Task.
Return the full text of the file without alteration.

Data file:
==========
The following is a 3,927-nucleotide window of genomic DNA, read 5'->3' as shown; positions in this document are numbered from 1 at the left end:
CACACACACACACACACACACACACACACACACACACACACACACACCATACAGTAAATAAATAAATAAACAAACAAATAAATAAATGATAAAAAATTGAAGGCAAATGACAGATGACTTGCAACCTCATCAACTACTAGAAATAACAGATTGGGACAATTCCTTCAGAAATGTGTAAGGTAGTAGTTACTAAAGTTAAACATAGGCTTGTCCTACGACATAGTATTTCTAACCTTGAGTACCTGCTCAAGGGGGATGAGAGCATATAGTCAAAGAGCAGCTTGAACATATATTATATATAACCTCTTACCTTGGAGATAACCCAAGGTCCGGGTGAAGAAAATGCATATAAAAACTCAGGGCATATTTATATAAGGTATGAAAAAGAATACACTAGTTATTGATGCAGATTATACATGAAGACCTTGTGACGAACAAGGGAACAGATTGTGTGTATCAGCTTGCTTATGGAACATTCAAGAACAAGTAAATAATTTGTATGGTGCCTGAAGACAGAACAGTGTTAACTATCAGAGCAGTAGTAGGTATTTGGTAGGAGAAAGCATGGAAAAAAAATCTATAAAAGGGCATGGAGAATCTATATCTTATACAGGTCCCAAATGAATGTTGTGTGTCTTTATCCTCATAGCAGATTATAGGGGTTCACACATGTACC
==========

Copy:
The following is a 3,927-nucleotide window of genomic DNA, read 5'->3' as shown; positions in this document are numbered from 1 at the left end:
CACACACACACACACACACACACACACACACACACACACACACACACCATACAGTAAATAAATAAATAAACAAACAAATAAATAAATGATAAAAAATTGAAGGCAAATGACAGATGACTTGCAACCTCATCAACTACTAGAAATAACAGATTGGGACAATTCCTTCAGAAATGTGTAAGGTAGTAGTTACTAAAGTTAAACATAGGCTTGTCCTACGACATAGTATTTCTAACCTTGAGTACCTGCTCAAGGGGGATGAGAGCATATAGTCAAAGAGCAGCTTGAACATATATTATATATAACCTCTTACCTTGGAGATAACCCAAGGTCCGGGTGAAGAAAATGCATATAAAAACTCAGGGCATATTTATATAAGGTATGAAAAAGAATACACTAGTTATTGATGCAGATTATACATGAAGACCTTGTGACGAACAAGGGAACAGATTGTGTGTATCAGCTTGCTTATGGAACATTCAAGAACAAGTAAATAATTTGTATGGTGCCTGAAGACAGAACAGTGTTAACTATCAGAGCAGTAGTAGGTATTTGGTAGGAGAAAGCATGGAAAAAAAATCTATAAAAGGGCATGGAGAATCTATATCTTATACAGGTCCCAAATGAATGTTGTGTGTCTTTATCCTCATAGCAGATTATAGGGGTTCACACATGTACC